As for my two knee surgeries, if I still had my job or started a new one, I’d be a nervous wreck about keeping it. If I’d found a better job, I might never have gone to the doctor. Getting this surgery is important to me because the aunt who has Parkinson’s also has bad knees like me, and can’t walk without her walker. Both she and my cousin have outright insisted I get surgery so I don’t end up like her.

Now I have time to recover. Going back even further, if I’d moved out of my family home (in a far-fetched alternate reality), I’d be right back there anyway because of this surgery. I’d have to give up whatever apartment I’d found and felt like I was taking a huge step back in my life overall. Instead I feel like I’m moving forward.

Divine intervention? Coincidences? Rose-colored glasses? I have no idea what any of this means but there’s a big silver lining running through it.




Anxiety stems from knowing there are goals we should be achieving, but due to circumstances that seem beyond our control, we aren’t. This could be any goal no matter how big, small, or completely inconsequential it might seem to those on the outside. Obsessing leads to fear of accomplishing these goals, to avoiding them, to becoming what people label as “insecure.”

I have no idea what I’m saying. Sounded good, right?

This tumbled around in my head while I thought about the next couple weeks after my job ends. I’d like to believe I’ve grown a lot over the last few years. My job has almost been like College 2.0, a training ground where I adjusted to a typical corporate environment, bonded with my coworkers, and took on more responsibility. I can still be a loner introvert, but I’ve noticed that I’m way more likely tell people exactly how I feel and brush off daily obstacles. I also take on new challenges without worrying as much if I’ll be able to figure them out on my own.

The Internet helped. I’ve become even more honest on Twitter and other platforms, while pulling back stuff that made me look stay-the-hell-away-from-that-girl crazy. I’ve met some really great people online, and almost never got negative feedback from strangers. I’ve been lucky in that sense.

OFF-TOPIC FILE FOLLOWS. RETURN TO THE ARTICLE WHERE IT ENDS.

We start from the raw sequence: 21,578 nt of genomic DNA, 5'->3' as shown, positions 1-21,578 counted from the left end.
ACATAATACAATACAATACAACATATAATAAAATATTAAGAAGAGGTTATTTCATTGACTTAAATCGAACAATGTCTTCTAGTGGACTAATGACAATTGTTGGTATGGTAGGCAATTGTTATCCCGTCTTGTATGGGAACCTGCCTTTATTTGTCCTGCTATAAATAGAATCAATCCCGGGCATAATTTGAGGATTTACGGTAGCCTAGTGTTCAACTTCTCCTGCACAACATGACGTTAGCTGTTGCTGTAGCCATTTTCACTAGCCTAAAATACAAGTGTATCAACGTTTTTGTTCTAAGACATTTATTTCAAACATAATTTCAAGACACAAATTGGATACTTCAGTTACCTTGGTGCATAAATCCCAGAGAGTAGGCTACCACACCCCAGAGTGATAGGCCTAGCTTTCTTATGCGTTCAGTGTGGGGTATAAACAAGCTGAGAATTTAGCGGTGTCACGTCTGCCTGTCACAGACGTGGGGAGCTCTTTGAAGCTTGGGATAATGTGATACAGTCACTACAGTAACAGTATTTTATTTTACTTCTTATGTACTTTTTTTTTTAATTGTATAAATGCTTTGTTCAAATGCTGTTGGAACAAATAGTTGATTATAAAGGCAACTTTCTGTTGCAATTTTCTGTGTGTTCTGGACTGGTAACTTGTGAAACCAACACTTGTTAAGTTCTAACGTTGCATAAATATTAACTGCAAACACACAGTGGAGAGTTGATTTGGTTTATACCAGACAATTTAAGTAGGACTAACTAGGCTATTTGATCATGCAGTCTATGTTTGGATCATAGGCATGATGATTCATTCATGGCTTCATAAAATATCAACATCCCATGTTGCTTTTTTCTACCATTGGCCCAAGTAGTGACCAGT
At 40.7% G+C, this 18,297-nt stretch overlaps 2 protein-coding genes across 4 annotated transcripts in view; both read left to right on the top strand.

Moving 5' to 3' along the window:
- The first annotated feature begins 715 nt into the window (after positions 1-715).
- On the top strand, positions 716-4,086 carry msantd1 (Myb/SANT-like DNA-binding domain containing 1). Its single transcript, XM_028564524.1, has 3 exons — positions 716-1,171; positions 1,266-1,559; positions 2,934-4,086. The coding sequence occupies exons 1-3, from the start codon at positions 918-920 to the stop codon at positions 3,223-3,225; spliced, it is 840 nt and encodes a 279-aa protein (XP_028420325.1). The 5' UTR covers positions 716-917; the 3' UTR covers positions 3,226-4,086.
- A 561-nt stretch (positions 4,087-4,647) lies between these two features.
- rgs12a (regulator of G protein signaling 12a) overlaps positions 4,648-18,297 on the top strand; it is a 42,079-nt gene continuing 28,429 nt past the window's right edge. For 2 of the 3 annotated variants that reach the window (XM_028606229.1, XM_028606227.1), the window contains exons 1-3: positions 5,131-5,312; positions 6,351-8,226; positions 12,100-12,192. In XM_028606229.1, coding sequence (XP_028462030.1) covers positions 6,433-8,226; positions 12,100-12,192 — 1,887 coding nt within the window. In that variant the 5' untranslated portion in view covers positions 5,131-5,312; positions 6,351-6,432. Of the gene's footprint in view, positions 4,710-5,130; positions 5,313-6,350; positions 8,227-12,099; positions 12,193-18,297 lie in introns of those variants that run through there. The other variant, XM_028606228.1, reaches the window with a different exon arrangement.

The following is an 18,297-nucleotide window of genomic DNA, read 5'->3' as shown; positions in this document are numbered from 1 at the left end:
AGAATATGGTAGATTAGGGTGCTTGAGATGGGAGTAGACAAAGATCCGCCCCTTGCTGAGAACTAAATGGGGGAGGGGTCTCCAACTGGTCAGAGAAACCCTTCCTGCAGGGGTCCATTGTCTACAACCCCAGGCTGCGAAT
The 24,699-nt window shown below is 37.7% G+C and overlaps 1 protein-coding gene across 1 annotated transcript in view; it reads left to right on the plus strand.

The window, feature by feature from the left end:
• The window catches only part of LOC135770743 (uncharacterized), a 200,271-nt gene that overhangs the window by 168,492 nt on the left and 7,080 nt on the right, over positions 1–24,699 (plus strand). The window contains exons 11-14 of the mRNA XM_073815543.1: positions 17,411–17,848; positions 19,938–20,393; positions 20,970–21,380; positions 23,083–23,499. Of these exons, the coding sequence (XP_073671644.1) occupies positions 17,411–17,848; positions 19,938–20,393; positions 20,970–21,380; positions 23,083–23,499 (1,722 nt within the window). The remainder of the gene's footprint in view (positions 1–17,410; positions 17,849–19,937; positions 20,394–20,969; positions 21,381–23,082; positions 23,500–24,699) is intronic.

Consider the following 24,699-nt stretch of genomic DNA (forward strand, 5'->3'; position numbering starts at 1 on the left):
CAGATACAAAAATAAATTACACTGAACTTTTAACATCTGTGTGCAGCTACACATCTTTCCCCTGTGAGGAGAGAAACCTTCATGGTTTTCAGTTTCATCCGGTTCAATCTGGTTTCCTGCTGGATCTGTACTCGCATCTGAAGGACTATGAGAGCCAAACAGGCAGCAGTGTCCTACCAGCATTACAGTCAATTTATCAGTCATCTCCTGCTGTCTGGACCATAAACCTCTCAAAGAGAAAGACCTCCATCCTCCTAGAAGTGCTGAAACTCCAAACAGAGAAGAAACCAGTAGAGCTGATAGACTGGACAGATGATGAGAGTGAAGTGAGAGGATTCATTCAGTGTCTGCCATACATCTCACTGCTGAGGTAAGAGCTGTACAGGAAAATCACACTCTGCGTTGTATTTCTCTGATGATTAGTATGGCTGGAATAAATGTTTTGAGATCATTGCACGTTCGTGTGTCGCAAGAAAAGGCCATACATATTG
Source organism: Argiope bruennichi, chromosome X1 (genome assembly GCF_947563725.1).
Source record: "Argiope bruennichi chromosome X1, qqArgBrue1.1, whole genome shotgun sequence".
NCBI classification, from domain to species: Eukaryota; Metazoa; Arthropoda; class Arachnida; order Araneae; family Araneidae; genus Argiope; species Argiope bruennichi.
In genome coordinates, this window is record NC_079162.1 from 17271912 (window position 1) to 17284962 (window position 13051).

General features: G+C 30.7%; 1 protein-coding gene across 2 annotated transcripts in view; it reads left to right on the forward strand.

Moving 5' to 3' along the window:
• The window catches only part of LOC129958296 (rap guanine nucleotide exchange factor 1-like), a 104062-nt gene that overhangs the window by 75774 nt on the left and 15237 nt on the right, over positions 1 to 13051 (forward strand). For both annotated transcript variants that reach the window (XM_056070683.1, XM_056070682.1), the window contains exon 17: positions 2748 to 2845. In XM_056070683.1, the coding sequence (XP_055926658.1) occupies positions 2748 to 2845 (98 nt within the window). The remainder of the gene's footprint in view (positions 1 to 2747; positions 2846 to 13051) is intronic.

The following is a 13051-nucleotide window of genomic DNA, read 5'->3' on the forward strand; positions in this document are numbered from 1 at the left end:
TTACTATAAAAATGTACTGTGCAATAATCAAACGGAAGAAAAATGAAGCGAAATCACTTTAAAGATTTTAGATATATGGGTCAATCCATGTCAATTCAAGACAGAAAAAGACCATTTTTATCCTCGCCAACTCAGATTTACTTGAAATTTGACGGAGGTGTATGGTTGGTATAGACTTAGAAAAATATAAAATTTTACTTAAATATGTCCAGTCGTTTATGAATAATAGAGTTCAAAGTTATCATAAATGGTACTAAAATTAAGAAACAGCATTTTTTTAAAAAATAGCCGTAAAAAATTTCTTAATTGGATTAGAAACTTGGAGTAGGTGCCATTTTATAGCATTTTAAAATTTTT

In the past I always earned above-average grades, but didn’t have confidence outside of school. The year after college was a nightmare because I wasn’t getting interviews and struggled to set realistic career goals. I didn’t want to be a “regular” print/broadcast journalist even though I had a journalism degree, but I didn’t know what else to do either. Why don’t they have college classes that tell you what to do after graduation? Why don’t they have classes on pursuing a career related to your field, even if it’s not exactly what the major’s for, or not making an ass of yourself during the job interviews you eventually manage to get? Where were those classes? Hell, why don’t they at least tell you HOW IMPORTANT it is to amass an insane amount of internship experience so that employers look at your resume for longer than half a millisecond?

I started at the pulmonary rehab/sleep center over four years ago thinking I would only be there four months to scan patient charts into the computer server. Eventually I worked more and more hours until I had full-time. For the most part I knew I needed something better, but it was so easy to settle in for a while. I did send out my resume on occasion, going to interviews…and still making an ass of myself. Much like putting off a dentist appointment in spite the cavity you pretend isn’t there, I forced myself to believe that maybe this job would change in the long run. Maybe I’ll work my way up.

Yeah right.

Referring back to what I said before, while I didn’t earn a livable income, I still gained valuable experience. I got more interviews when I did send out resumes. At first I was awful, but the last couple interviews I went on actually weren’t so traumatizing. I don’t think there’s a trick to it, or I could’ve landed a better job earlier if only I’d done that. I needed these years to grow. Right now I’m not looking because of the impending knee surgeries, but when I do have to apply again in about six months, I won’t be so nervous. I’ll know what job posts to seek out, if the requirements fit me, what answers to have ready for the interview. If a tiny bit of luck is on my side, I might even do some freelance writing and editing during my recovery.

So I realized all this is why I’m not so anxious anymore. It’s because I have more faith in myself. I can be cynical, and pessimistic, but I won’t let fear of failure stall my ambitions anymore. Then again it could be my pessimism speaking. After the company you work for closes, there’s nowhere left to go but up.